Is a charity supposed to attach an affidavit that they’re a controversial charity, Chief Justice John Roberts asked, or how many examples of people being abused would rise to a level that would not require the filing.
“A charity in that situation could come forward with any kind of evidence to bear on that question. It doesn’t turn on a particular number but is there a reasonable standard,” Acting U.S. Solicitor General Elizabeth Prelogar said.
“Organizations are subject to public backlash and cases of public attention, that might cause that chilling concern. But that’s clearly distinguishable from typical donation to typical charity that doesn’t create that public backlash,” Thomas said.
Justice Stephen Breyer wondered whether this is a “stalking horse” for campaign finance disclosure laws. “What’s the difference? How would you distinguish disclosure in campaign finance context?”
Alito asked whether California had ever granted an exemption if a nonprofit submits an affidavit. Prelogar said they were not aware of any evidence in the record. As to a parallel to campaign finance, it can produce a chilling effect, she said, but the response to an average person giving to an average charitable organization, there’s no evidence to conclude individuals would stop giving if this were enforced.
Justice Brett Kavanaugh cited briefs in support of plaintiffs from the ACLU, NAACP and Human Rights Campaign (HRC) that cited a right to maintain one’s association. Nonpublic reporting reduces the risks of harassment and reprisals, from third parties, Prelogar said. Organizations recognize the critical distinction between public and nonpublic disclosure. It’s certainly the case that many organizations desire that type of privacy. An array of amicus briefs on the other side suggest “there is a critical role to have state police charitable fraud, so donors have confidence.”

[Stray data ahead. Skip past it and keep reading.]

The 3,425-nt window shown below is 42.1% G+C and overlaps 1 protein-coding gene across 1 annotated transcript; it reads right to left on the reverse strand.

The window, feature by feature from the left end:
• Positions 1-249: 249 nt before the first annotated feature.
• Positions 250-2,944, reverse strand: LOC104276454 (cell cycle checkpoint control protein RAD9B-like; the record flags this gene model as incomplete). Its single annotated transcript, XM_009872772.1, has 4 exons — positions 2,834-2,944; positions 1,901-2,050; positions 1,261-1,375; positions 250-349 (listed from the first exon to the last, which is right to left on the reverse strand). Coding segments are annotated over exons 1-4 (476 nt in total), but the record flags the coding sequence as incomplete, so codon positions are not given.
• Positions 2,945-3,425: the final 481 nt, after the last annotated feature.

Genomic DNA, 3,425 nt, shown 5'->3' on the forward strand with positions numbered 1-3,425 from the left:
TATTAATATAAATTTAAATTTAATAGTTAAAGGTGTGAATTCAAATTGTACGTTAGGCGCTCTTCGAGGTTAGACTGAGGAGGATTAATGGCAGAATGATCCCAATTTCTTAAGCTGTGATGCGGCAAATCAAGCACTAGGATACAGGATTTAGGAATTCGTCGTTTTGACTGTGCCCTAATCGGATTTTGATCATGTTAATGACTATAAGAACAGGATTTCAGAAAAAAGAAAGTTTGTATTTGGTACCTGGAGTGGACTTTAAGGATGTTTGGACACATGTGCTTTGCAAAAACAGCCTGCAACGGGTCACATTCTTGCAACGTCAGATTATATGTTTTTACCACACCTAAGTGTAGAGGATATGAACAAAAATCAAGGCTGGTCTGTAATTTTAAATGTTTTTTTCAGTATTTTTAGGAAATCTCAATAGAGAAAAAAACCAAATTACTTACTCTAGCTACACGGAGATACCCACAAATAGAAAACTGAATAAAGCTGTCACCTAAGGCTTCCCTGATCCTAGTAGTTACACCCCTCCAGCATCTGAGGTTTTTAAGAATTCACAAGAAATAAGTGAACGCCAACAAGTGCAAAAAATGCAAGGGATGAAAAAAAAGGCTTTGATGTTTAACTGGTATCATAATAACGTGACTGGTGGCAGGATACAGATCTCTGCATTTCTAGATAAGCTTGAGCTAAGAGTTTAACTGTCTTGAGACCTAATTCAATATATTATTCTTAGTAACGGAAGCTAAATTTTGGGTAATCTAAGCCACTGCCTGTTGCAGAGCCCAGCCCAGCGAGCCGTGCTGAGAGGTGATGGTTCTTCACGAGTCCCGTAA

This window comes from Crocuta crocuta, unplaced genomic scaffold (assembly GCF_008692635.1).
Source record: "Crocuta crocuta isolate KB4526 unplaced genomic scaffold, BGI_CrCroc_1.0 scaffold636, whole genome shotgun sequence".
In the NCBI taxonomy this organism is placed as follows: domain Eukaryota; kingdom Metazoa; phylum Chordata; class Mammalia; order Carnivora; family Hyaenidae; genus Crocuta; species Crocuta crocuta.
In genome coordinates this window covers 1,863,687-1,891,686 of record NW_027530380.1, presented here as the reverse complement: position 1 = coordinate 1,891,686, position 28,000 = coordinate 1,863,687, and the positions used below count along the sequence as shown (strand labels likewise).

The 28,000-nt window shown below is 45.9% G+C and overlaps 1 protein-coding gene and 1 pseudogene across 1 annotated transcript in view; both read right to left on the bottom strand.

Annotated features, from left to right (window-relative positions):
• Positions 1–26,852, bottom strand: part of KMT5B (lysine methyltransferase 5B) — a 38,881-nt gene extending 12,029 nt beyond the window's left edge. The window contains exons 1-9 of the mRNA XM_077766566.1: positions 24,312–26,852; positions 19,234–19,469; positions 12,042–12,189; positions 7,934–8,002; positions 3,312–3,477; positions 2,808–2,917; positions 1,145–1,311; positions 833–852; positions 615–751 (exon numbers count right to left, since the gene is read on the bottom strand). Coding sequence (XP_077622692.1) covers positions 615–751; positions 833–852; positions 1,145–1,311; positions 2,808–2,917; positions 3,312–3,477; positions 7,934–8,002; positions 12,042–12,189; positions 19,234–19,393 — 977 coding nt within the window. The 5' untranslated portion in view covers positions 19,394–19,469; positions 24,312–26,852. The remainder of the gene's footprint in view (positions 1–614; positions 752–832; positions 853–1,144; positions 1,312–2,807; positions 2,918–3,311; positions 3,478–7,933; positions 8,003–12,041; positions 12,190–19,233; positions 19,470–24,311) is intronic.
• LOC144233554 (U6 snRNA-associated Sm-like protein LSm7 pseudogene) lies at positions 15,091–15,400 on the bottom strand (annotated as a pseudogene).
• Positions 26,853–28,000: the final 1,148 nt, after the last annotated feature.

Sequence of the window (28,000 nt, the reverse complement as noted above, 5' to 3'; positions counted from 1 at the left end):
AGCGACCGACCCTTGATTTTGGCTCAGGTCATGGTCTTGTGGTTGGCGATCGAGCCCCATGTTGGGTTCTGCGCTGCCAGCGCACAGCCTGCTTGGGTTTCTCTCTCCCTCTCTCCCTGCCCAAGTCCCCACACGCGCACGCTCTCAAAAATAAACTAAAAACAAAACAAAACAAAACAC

Upfront collection of Schedule B substantially connects to law enforcement interest, Assistant California Attorney General Aimee Feinberg argued, and is routinely used to examine complaints, concerns about self-dealing, Gifts-In-Kind fraud, and other transactions.
Alito questioned whether there was a de facto public disclosure because of confidentiality breaches in California in the past. “From the perspective of a donor, this is a state that’s been grossly negligent in the past, with no sanctions by someone who leaked information. This may happen again; is that a reasonable way to look at this,” he asked. Feinberg replied that the district court didn’t look at it that way and the AG’s efforts to rectify past lapses and prevent disclosure in the future “were commendable.” If the court disagrees with 9th Circuit, Feinberg said an appropriate course would be to remand on as applied challenges only.
Feinberg said California has concluded upfront collection is important for furthering its interests because of such a large population of charities that solicit billions of dollars from the state’s residents.
Shaffer called it a “totally gratuitous First Amendment intrusion” and claimed that California is never reading Schedule B unless and until an external report arises or complaint is filed. The requirement sweeps in Schedule Bs from tens of thousands of charities, which in turn puts many multiples of donor information into jeopardy.